China

China Coal Mine Explosion kills 27

Rescuers prepare to go into a coal mine to search for stranded miners in Hebi City, central China's Henan Province, in the early morning of May 11

Rescuers prepare to go into a coal mine to search for stranded miners in Hebi City, central China’s Henan Province, in the early morning of May 11

An explosion at a coal mine in China’s south-west Guizhou province has killed 27 miners and injured 16 others, state media reported May 10.

The blast occurred on Friday evening in the Dashan coal mine in Pingba county, provincial officials said.

An investigation has been launched into the incident, the Xinhua news agency reported.

In 2012, 1,384 people were killed in coal mine accidents, down from 1,973 in 2011, Xinhua said. Most of the accidents occurred in smaller coal mines, many illegal or unlicensed.

China’s mines have a notoriously poor safety record, despite official’s efforts to improve standards.

Last month a coal mine gas explosion in the north-eastern Jilin province killed 18 miners and injured 12 others. Deaths and injuries are often blamed on a failure to follow safety procedures.

Labour rights groups, however, say the actual death toll is likely to be much higher, partly due to under-reporting of accidents as mine bosses seek to limit their economic losses and avoid punishment, according to Agence France-Presse.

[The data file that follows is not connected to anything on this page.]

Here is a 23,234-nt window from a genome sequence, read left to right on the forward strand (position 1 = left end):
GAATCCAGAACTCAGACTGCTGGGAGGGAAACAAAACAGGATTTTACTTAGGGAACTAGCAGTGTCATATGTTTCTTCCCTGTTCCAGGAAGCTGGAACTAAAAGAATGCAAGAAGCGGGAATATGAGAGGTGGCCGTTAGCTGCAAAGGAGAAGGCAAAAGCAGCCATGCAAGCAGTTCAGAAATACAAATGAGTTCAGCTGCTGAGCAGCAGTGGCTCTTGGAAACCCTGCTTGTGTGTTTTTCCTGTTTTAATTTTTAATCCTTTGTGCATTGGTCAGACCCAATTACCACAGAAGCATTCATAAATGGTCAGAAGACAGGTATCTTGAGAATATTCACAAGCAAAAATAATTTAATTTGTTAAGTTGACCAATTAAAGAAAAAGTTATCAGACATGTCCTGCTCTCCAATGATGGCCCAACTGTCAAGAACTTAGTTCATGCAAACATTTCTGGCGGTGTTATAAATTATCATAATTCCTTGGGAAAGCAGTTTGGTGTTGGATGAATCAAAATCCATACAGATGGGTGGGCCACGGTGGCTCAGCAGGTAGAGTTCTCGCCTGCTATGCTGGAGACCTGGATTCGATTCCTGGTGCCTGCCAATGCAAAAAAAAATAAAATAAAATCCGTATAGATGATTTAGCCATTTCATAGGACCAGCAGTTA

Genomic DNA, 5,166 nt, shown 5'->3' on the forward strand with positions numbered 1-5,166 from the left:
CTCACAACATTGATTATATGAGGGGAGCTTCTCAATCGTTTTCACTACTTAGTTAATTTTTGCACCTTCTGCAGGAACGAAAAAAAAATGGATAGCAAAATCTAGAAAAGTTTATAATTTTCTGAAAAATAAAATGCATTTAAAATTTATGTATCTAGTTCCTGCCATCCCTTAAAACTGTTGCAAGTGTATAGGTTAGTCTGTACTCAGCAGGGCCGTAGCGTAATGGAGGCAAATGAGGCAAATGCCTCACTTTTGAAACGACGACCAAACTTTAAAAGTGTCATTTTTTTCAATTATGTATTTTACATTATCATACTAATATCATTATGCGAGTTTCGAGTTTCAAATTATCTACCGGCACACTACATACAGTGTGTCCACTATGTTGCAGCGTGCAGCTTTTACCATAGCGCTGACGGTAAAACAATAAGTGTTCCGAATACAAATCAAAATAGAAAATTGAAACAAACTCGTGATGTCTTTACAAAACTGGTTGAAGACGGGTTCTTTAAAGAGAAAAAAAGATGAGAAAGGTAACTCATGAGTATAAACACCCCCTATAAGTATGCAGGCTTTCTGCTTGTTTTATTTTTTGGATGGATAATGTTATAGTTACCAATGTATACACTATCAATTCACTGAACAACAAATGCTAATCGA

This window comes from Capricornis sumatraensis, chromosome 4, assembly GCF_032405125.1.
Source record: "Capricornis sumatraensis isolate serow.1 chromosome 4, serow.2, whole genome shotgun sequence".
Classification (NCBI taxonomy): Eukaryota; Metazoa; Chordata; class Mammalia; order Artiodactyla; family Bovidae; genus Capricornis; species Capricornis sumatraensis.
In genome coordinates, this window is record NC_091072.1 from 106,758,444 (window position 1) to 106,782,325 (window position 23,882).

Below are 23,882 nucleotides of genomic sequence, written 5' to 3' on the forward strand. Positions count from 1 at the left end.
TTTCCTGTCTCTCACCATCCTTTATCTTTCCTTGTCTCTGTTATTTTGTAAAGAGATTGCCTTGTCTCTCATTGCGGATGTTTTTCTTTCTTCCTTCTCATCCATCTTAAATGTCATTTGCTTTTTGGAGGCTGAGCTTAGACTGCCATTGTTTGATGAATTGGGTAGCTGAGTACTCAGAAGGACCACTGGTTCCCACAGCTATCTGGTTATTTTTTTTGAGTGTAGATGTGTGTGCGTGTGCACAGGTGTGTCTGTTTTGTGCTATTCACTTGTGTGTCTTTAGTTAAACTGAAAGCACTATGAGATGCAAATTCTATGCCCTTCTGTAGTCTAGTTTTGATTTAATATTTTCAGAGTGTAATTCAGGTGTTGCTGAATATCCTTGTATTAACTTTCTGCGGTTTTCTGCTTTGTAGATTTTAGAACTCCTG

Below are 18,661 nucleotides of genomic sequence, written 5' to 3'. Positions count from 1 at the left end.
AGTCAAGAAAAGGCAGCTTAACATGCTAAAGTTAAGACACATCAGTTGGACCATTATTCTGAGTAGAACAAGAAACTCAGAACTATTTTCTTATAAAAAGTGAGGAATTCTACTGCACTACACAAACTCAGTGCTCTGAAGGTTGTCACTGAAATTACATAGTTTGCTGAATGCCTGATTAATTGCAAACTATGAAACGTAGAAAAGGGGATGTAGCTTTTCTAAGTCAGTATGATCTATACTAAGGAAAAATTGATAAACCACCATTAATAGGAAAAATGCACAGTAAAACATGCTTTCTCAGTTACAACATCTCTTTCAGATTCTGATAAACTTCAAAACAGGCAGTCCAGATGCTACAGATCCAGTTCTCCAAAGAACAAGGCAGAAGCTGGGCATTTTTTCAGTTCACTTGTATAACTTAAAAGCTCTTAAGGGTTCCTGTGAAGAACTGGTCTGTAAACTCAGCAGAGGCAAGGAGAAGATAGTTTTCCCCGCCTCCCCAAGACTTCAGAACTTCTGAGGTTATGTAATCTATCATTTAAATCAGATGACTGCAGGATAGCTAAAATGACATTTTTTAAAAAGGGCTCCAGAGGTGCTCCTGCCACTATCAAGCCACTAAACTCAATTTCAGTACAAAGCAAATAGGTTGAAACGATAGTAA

China’s mine safety record is also poor by measures, with the country accounting for 40 percent of global coal output but 80 percent of mining deaths around the world each year, according to BBC.

A Chinese miner is 100 times more likely to die in an accident than a miner in the US.

(Video Produced by NTD Television

A new study in the Harvard Business Review of 276 Chinese enterprises operating in dangerous industries such as mining found a startling correlation between worker fatality rates and the political ‘connections’ of enterprise managers. The study revealed that ‘connected’ companies had five times as many worker deaths on average as unconnected companies.

The Hong-King-based China Labour Bulletin pointed out in a 2008 research report on the coal mining industry in China that one the key reasons why local government officials fail to enforce coal mine safety standards is the intricate web of collusion that exists between the mine owners and those government officials. In many cases, local government officials have a direct economic interest in the mine and are more interested in profit than safety.

The State Administration of Work Safety (SAWS) said that 93 percent of gas explosions in mines were caused by problems with ventilation. The Chinese government has given all mines until the end of June to install emergency systems under a State Council order in 2010, according to HazardEx.

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